Earliest memories of visiting an Atlas obscura esque site?


Hi fellow Atlas afficionados ,

A couple of questions , I’d like to ask just out of curiosity.

What was your first/earliest experience of visiting a site either specifically mentioned in the Atlas or that was Atlas obscuraesque ?

Also, was the experience a formative experience in some way ? did it somehow set the tone for future for trips and exploring later in life ?

Would love to hear a few stories from everyone


I grew up in NJ where we have a local publication called Weird NJ. While I probably went to some Atlas Obscura-esque sites before my introduction to Weird NJ, I don’t think I had the context for them and so never thought about them as being unusual in any way. For example, I went to the S.S. Atlantus wreck a lot when I was a kid because we would spend summers at the shore, but I didn’t go out of my way to find it and was too young to recognize it as something special. Weird NJ really got me into the whole thing… I think I even mentioned it in the interview for my job at Atlas!

The most formative memory I have of this sort of stuff was when my friends and I went to Shades of Death Road the summer before senior year of high school. It’s honestly just a suburban street with a really weird name, but the ghost stories and legends are good enough to make it seem like a real adventure. I remember walking in the woods just off the road with my friends and we were all trying to creep each other out—it was great. :smiling_imp: Honestly, Weird NJ and trips like that are probably a big part of the reason I loved the Atlas website, long before I was hired.


Growing up in Salt Lake City, I always heard stories of a headstone called, Emo’s Grave. Supposedly it had a mirror embedded in it, and if you looked into it you could see a GHOOOOOOST! Well that was one version of it anyway. Eventually I reached an age where I could actually seek out Emo’s Grave to see it for myself (I had a car, and teenage hours to waste). In reality, it was simply a gated mausoleum with a broken urn inside. It wasn’t as spooky as I’d maybe envisioned, but it was one of the first times that I felt like I was really exploring my city and its secrets!


Thanks for sharing Eric. I vividly remember the explorations of my teenage years too and also being underwhelmed by some places in urban legends , but I guess no exploration is wasted time.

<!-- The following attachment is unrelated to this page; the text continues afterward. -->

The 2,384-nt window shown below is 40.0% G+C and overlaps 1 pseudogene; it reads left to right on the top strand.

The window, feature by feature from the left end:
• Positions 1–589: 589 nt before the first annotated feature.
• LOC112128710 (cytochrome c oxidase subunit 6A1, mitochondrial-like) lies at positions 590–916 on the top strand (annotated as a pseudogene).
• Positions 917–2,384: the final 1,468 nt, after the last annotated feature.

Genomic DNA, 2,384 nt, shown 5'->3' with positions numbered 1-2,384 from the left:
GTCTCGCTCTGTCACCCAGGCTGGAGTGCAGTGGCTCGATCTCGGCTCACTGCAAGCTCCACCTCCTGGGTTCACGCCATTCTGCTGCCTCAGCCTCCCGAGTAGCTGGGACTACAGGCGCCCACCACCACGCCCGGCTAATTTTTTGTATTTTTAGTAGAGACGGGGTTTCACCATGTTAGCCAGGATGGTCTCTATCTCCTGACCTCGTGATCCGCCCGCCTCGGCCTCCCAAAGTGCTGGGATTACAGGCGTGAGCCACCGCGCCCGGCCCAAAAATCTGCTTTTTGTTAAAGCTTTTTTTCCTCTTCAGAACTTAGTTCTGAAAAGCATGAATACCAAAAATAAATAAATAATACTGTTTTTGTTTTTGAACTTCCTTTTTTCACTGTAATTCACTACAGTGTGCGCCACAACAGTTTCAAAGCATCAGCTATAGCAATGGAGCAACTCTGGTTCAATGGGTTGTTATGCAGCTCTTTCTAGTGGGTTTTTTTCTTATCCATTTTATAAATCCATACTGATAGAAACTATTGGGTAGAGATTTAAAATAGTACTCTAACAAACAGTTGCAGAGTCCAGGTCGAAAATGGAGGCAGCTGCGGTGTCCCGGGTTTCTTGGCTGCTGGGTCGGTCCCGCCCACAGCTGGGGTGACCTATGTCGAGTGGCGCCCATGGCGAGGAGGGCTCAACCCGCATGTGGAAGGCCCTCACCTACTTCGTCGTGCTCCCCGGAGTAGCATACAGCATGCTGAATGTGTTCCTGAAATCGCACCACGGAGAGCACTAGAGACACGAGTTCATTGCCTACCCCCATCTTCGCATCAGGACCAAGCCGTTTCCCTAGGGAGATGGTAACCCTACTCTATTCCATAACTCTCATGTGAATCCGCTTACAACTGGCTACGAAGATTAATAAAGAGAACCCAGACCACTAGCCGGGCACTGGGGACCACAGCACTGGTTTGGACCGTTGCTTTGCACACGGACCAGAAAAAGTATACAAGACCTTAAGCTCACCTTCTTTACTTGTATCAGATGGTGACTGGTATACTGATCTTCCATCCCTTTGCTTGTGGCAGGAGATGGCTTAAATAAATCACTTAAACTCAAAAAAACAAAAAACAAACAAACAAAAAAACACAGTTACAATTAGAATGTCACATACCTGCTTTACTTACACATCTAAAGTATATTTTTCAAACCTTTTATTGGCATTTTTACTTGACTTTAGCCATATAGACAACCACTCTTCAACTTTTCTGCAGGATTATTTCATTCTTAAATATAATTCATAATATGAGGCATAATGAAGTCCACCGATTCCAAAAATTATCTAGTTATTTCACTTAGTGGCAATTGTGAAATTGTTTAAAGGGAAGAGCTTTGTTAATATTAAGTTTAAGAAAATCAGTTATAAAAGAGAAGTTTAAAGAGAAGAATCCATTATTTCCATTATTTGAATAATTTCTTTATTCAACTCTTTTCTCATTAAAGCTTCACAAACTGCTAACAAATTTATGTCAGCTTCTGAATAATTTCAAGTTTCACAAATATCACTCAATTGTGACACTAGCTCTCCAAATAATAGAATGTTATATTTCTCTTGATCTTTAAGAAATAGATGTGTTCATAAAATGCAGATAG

A couple of questions , why was it called “Emo’s” ? I take it that it had nothing to do with the subculture or music genre , right? I am imagining some demonic Emo kid glaring with one eye (the other covered by the fringe) out of a mirror haha


I’m grew up in Western MA. When I was very young, probably 4 or 5, my aunt was visiting from Rhode Island for a weekend. We took a day trip to this spectacular garden that was centered around a building that I found to be totally mysterious and wonderful; it was a place built for happiness.

Due to the impressionistic way kids place their memories, I know that for many years after I thought this place was near where my aunt lived, in far distant Rhode Island. It was only after a hike up a local mountain, when my Dad was pointing out the Pioneer Valley landmarks that were visible from the mountain summit, that I realized that place was The New England Peace Pagoda–not an hour north of my house!

The strength of my impression of the place is a testament, I think, to how important it is to bring unfamiliar architecture (and the underlying philosophy) into foreign contexts. I had no context for what Buddhism was–I doubt I even had an idea of what the world looked like beyond the rural suburb where I grew up–I was actually primed to be overwhelmed by the different colors, shapes, and harmonies of the Peace Pagoda.



Haha, the legend definitely predates My Chemical Romance, but I’m not really sure where exactly the name comes from.


Thanks for the reply Lexberko and apologies for my late reply.

Judging by pictures the S.S. Atlantus seems to look haunting and it seems pretty sad that a boat with such history ended up wrecked. But then again the ecologist in me sort of loves that it is now under the waves because the ruins will now be the home/habitat of loads of weird and wonderful sea creatures.

That’s a very sinister name for a road , are there any historically sound theories for why it is called this ?

I find it fascinating where the entymology for where the names of roads or places comes from , sometimes they can lead in quite unexpected directions and reveal something darker in local history which otherwise would have been lost to history.

  • By the way , I just checked out Weird NJ via a google search and it seems that its still going strong but in digital format.


Great discussion! One of my earliest memories, period, is of a green roadside dinosaur in South Dakota. Not 100% sure—I was maybe two or three at the time and it was the late 70’s—but I’m pretty sure it was this:


One the subject of Pre-Atlas Obscura books like Weird NJ, I can’t recommend enough Idaho for the Curious by Cort Conley. My girlfriend at the time (now wife) and I, spent an amazing couple days driving around Idaho and checking off every weird, wonderful, and historic site in the guide. Mr. Conley is a superb story-teller.


The one that completely captured me, and I still rattle on and on about to this day is The House on the Rock which I believe is the greatest outsider art installation in the US. World’s largest carousel, a whale fighting a squid the size of the statue of liberty, mechanical orchestras that spring to life when you drop in 50 cents. It’s a magical wonderland.


I grew up in close proximity to Hammond Castle, where my parents would take my sister and I to explore its twisty passageways and strange collections. We often visited old estates, so it took me until later in life to realize what a special little oddity it is.